Canada pitches breakthrough TV comedies

Indie producers are readying sitcoms for primetime

TORONTO -- After homemade dramas like "Flashpoint" cracked U.S. network schedules, indie producers are readying Canadian-originated sitcoms for primetime.

The Canucks, known more for sketch shows than sitcoms, raised the U.S. network pulse when Fox picked up the U.S. format rights to "Little Mosque on the Prairie," a CBC comedy about fish-out-of-water Muslims in rural Canada, and NBC co-produced the Howie Mandel-starring practical joke series "Howie Do It" with Global Television.

Breakthrough Films & Television executive producer Ira Levy insists the American networks see value in Canuck comedies written and produced by Canadian expats in Los Angeles, and tapping lucrative production subsidies and tax breaks back home.

"The networks have seen the comic strength coming out of Canada -- Russell Peters, Jim Carrey, Tom Green, Kenny vs Spenny. The opportunity is for us to have a 'Crash Canyon,' a 'Less Than Kind,' migrate to the American networks, or the higher end of the cable end, Showtime, HBO, Comedy Central," Levy said.

Breakthrough's "Less Than Kind," a Jewish family laugher set in Winnipeg, recently dominated the comedy field at the Geminis, Canada's TV awards, along with "Flashpoint."

The dark comedy was the brainchild of young writers Marvin Kaye and Chris Sheasgreen, and received punching up by veteran comic Mark McKinney before a funny-or-die writers' room with Garry Campbell ("Mad TV"), Jen Engels and Rob Sheridan ("Little Mosque on the Prairie") took shape.

The same pain-staking preparation went into "Crash Canyon," an animated prime time adult comedy developed by Joel Cohen, a veteran writer and associate producer of "The Simpsons" and creative produced by Greg Lawrence.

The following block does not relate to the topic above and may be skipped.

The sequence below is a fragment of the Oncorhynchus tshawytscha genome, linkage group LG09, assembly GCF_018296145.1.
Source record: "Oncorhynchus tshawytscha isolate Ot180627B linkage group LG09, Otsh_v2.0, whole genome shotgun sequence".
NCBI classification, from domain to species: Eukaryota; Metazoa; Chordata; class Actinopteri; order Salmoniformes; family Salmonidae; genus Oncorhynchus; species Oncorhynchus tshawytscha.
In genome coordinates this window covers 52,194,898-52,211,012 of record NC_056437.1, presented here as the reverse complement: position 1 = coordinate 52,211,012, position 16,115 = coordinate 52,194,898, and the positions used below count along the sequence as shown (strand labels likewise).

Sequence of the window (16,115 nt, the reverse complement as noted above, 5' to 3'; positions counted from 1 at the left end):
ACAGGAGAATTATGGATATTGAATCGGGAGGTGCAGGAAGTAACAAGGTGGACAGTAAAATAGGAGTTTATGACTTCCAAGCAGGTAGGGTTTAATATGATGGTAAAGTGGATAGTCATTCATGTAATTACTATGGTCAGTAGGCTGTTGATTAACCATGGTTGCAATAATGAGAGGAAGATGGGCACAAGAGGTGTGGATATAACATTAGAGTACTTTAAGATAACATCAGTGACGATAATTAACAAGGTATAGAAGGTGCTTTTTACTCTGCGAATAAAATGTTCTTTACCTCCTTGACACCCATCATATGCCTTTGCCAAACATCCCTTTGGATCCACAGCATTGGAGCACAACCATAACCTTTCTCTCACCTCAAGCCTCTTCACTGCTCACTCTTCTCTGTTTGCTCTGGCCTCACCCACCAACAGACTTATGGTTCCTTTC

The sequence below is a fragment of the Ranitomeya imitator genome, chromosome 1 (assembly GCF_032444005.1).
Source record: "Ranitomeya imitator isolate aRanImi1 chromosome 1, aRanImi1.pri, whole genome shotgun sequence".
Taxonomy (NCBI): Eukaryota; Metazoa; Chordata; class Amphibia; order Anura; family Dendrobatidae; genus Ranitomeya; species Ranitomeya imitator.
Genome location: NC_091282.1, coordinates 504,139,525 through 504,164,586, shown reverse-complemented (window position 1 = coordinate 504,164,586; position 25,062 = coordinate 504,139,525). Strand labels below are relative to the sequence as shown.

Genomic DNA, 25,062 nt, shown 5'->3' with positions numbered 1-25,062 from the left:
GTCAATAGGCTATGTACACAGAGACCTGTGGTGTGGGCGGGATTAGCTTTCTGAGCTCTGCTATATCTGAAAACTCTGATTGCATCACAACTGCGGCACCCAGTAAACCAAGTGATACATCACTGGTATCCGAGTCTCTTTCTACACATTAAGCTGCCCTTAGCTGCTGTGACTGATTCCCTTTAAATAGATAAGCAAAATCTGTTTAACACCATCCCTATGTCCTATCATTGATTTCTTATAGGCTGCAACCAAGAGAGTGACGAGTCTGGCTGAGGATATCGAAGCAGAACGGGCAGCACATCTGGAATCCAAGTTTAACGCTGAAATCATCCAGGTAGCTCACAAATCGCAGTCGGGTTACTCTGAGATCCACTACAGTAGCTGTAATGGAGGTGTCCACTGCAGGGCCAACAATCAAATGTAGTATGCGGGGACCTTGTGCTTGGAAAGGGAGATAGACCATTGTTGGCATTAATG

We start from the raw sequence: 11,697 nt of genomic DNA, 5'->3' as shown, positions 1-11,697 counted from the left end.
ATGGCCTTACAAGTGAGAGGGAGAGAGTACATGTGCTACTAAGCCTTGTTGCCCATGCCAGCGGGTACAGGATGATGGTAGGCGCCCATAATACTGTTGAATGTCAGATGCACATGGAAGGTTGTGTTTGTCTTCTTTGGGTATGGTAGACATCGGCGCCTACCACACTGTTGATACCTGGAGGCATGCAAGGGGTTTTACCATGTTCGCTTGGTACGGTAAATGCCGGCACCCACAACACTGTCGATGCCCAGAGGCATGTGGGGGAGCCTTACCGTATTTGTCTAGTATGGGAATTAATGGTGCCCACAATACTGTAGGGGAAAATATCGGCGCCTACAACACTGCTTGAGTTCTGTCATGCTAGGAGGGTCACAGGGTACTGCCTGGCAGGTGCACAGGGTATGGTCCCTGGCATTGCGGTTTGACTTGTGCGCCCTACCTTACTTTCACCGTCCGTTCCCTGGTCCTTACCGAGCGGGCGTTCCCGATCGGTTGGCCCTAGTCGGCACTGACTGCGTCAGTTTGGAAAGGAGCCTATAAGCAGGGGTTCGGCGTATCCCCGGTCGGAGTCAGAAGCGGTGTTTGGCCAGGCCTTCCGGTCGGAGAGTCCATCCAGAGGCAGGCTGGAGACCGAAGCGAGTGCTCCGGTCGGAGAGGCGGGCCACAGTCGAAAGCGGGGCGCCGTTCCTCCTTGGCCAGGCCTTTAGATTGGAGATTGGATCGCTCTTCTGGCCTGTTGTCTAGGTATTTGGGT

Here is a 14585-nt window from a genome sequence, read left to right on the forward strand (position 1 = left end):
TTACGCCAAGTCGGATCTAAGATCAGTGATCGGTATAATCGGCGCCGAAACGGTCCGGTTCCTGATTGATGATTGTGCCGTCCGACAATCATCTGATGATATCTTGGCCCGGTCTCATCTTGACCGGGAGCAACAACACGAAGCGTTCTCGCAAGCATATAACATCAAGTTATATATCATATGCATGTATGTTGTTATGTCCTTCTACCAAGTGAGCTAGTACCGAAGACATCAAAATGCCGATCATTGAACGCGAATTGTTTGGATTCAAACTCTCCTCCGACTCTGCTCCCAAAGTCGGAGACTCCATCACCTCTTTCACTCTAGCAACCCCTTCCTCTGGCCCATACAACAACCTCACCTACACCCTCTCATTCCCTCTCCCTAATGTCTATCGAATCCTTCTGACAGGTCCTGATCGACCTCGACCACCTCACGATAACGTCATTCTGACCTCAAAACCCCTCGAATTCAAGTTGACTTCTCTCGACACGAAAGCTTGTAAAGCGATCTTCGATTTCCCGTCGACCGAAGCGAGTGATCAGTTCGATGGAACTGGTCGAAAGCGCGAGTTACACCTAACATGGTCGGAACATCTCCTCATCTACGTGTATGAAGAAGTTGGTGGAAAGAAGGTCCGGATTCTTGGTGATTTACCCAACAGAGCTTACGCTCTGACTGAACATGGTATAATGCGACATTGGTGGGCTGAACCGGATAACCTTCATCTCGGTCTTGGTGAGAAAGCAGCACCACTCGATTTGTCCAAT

" 'Crash Canyon' has the imprint of 'The Simpsons' all over it," Levy said.

He adds Canadians have a wry sense of humor born of irony learnt from being a former British colony and having a stage-side seat on American culture.

Canadian broadcasters are driving the bonanza in homegrown comedies. CTV acquired the comedy "Hiccups" from Brent Butt, the creator of CTV/Superstation WGN's "Corner Gas," and "Dan For Mayor," which stars Fred Ewanuick.

And the Canadian Broadcasting Corp. has bulked up on homegrown sitcoms and mockumentaries, including the CBC/ABC comedy "18 to Life," about young neighbors who marry on a dare, and the father-and-son crime dramedy "Republic of Doyle" on Wednesday nights.

The CBC also commissioned "Kids in the Hall: Death Comes to Town," an eight-part murder mystery starring the 1990s Kids in the Hall comedy troupe.

Breakthrough is also building on its comedy competition franchise "Kenny vs. Spenny" on Comedy Central, which now has a spin-off in "Single White Spenny," executive produced by David Steinberg ("Curb Your Enthusiasm") and Stevie Ray Fromstein.

And the Canadian producer is developing new comedies round Dave Thomas and Dave Foley.

"It's definitely the way the U.S. and the U.K. do it. They celebrate their comics and build shows around them," Levy said.